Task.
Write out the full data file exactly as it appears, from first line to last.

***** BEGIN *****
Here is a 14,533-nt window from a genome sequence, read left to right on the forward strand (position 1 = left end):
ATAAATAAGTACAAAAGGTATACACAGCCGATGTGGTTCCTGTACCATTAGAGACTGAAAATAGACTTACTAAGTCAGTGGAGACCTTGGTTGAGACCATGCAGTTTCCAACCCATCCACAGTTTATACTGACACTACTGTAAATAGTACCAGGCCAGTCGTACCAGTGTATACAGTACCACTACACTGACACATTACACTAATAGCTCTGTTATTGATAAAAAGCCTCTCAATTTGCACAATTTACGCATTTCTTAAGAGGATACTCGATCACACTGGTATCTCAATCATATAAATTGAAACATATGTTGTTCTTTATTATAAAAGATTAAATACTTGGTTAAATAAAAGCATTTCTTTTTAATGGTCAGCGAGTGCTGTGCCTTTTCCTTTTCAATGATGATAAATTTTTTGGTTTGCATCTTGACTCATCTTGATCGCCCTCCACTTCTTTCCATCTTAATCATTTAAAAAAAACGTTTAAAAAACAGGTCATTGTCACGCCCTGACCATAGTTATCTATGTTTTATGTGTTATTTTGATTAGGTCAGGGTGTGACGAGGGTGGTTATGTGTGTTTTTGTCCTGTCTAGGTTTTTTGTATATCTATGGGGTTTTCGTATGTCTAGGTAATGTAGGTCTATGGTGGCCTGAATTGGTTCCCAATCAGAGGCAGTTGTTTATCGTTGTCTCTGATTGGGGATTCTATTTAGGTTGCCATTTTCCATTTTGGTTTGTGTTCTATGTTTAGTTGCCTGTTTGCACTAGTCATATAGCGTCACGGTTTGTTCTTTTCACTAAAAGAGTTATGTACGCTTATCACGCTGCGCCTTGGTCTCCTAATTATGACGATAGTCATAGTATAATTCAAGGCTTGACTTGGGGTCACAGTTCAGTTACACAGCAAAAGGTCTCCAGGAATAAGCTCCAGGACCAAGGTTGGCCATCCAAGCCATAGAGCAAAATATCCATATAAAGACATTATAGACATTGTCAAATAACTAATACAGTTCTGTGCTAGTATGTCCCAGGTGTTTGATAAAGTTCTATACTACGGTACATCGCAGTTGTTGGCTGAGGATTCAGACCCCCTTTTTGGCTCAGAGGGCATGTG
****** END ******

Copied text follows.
Here is a 14,533-nt window from a genome sequence, read left to right on the forward strand (position 1 = left end):
ATAAATAAGTACAAAAGGTATACACAGCCGATGTGGTTCCTGTACCATTAGAGACTGAAAATAGACTTACTAAGTCAGTGGAGACCTTGGTTGAGACCATGCAGTTTCCAACCCATCCACAGTTTATACTGACACTACTGTAAATAGTACCAGGCCAGTCGTACCAGTGTATACAGTACCACTACACTGACACATTACACTAATAGCTCTGTTATTGATAAAAAGCCTCTCAATTTGCACAATTTACGCATTTCTTAAGAGGATACTCGATCACACTGGTATCTCAATCATATAAATTGAAACATATGTTGTTCTTTATTATAAAAGATTAAATACTTGGTTAAATAAAAGCATTTCTTTTTAATGGTCAGCGAGTGCTGTGCCTTTTCCTTTTCAATGATGATAAATTTTTTGGTTTGCATCTTGACTCATCTTGATCGCCCTCCACTTCTTTCCATCTTAATCATTTAAAAAAAACGTTTAAAAAACAGGTCATTGTCACGCCCTGACCATAGTTATCTATGTTTTATGTGTTATTTTGATTAGGTCAGGGTGTGACGAGGGTGGTTATGTGTGTTTTTGTCCTGTCTAGGTTTTTTGTATATCTATGGGGTTTTCGTATGTCTAGGTAATGTAGGTCTATGGTGGCCTGAATTGGTTCCCAATCAGAGGCAGTTGTTTATCGTTGTCTCTGATTGGGGATTCTATTTAGGTTGCCATTTTCCATTTTGGTTTGTGTTCTATGTTTAGTTGCCTGTTTGCACTAGTCATATAGCGTCACGGTTTGTTCTTTTCACTAAAAGAGTTATGTACGCTTATCACGCTGCGCCTTGGTCTCCTAATTATGACGATAGTCATAGTATAATTCAAGGCTTGACTTGGGGTCACAGTTCAGTTACACAGCAAAAGGTCTCCAGGAATAAGCTCCAGGACCAAGGTTGGCCATCCAAGCCATAGAGCAAAATATCCATATAAAGACATTATAGACATTGTCAAATAACTAATACAGTTCTGTGCTAGTATGTCCCAGGTGTTTGATAAAGTTCTATACTACGGTACATCGCAGTTGTTGGCTGAGGATTCAGACCCCCTTTTTGGCTCAGAGGGCATGTG